The Secret World: A History of Intelligence

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Penguin Books Limited, Jun 28, 2018 - Political Science - 960 pages
The history of espionage is far older than any of today's intelligence agencies, yet the long history of intelligence operations has been largely forgotten. The first mention of espionage in world literature is in the Book of Exodus.'God sent out spies into the land of Canaan'. From there, Christopher Andrew traces the shift in the ancient world from divination to what we would recognize as attempts to gather real intelligence in the conduct of military operations, and considers how far ahead of the West - at that time - China and India were. He charts the development of intelligence and security operations and capacity through, amongst others, Renaissance Venice, Elizabethan England, Revolutionary America, Napoleonic France, right up to sophisticated modern activities of which he is the world's best-informed interpreter. What difference have security and intelligence operations made to course of history? Why have they so often forgotten by later practitioners? This fascinating book provides the answers.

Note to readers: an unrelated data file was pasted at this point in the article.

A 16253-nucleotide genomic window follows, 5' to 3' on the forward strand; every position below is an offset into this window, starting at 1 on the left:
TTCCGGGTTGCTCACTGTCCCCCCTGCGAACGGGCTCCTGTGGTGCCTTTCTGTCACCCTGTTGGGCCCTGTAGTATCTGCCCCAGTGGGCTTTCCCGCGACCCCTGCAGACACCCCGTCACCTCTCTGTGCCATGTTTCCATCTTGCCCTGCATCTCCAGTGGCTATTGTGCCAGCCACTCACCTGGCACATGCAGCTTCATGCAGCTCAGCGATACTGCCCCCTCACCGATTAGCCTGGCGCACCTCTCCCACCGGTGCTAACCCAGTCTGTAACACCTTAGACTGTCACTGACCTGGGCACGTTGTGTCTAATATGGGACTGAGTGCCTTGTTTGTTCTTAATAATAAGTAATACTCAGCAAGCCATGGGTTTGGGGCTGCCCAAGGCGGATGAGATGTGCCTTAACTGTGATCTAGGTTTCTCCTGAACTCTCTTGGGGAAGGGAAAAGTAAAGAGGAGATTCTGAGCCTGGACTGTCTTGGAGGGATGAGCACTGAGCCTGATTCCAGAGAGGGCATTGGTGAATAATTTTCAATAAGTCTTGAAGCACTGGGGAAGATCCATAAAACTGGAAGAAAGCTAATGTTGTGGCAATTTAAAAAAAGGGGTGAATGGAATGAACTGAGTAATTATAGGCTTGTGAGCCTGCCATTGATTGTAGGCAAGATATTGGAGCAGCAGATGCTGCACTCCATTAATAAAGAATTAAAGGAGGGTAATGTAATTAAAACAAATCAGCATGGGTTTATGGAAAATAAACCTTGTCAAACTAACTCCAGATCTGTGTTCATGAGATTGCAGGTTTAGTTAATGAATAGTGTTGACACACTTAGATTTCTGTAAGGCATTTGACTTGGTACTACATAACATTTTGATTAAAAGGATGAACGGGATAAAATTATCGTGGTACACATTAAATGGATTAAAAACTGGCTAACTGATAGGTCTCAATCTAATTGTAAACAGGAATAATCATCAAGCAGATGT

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About the author (2018)

Christopher Andrew is Professor of Modern and Contemporary History and former Chair of the Faculty of History at Cambridge University. He is also chair of the British Intelligence Study Group, Founding Co-Editor of Intelligence and National Security, former Visiting Professor at Harvard, Toronto and the Australian National University, and a regular presenter of BBC Radio and TV documentaries. His most recent book, The Defence of the Realm: The Authorized History of MI5, was a major international bestseller. His fifteen previous books include The Mitrokhin Archive volumes 1 and 2, and a number of path-breaking studies on the use and abuse of secret intelligence in modern history.

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